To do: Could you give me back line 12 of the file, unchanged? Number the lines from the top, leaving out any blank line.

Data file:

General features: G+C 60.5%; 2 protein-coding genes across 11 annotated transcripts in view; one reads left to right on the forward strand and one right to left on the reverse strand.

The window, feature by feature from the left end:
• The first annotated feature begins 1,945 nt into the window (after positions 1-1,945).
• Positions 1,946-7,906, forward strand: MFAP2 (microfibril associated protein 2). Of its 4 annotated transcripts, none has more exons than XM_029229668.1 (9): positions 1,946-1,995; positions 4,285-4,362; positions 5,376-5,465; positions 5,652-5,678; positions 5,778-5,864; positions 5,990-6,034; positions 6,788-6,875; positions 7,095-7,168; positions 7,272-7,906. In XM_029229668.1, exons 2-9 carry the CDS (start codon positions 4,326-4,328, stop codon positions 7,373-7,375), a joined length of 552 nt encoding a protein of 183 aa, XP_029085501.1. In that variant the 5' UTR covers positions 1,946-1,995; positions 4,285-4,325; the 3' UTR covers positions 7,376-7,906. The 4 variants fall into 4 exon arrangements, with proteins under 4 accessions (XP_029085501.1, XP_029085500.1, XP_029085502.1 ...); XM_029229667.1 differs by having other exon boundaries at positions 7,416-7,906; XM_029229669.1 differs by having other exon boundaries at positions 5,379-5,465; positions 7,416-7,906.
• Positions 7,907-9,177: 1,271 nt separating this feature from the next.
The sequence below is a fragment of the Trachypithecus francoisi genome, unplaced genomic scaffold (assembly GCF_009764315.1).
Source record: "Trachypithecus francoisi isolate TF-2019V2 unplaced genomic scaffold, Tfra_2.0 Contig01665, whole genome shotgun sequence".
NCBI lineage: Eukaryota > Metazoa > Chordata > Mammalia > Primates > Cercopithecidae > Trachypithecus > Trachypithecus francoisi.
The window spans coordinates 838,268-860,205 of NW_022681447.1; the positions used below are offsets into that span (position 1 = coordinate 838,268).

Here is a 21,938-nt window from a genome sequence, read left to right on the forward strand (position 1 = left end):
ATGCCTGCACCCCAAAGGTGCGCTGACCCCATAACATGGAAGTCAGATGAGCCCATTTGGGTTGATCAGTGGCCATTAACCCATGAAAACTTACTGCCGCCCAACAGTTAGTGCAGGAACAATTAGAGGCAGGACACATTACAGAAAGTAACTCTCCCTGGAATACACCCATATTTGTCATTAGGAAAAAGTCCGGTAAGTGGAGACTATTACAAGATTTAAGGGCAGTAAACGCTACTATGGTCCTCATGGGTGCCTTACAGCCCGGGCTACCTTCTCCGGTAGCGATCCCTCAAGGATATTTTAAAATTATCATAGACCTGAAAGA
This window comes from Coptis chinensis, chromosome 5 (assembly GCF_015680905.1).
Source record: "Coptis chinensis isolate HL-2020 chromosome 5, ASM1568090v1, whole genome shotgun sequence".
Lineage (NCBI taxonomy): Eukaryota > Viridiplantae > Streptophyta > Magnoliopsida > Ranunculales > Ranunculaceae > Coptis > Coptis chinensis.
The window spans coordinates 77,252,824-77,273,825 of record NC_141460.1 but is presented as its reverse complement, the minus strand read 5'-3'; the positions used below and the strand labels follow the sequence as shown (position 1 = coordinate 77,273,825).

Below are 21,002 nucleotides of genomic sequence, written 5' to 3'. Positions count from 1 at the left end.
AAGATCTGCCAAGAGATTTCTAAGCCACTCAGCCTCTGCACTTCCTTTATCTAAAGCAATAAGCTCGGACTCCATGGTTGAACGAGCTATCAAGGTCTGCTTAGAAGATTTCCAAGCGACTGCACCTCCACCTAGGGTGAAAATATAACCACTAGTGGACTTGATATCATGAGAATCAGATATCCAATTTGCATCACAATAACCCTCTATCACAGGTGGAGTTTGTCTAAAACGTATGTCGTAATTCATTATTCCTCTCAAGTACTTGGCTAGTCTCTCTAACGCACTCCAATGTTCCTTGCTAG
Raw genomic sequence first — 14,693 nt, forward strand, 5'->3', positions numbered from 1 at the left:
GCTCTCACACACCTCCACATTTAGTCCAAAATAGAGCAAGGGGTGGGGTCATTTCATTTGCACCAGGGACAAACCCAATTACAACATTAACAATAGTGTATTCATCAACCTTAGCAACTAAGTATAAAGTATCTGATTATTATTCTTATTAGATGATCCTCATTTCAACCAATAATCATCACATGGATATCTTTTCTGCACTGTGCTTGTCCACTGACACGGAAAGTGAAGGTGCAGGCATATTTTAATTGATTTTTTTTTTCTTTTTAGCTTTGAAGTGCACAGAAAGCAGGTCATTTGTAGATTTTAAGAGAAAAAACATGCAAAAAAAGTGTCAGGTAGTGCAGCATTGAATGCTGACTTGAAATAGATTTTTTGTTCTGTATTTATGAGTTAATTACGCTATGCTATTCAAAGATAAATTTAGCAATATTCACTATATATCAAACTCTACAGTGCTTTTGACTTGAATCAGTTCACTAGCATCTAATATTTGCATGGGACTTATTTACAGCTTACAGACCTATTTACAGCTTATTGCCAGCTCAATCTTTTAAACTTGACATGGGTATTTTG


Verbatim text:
This window comes from Coptis chinensis, chromosome 5 (assembly GCF_015680905.1).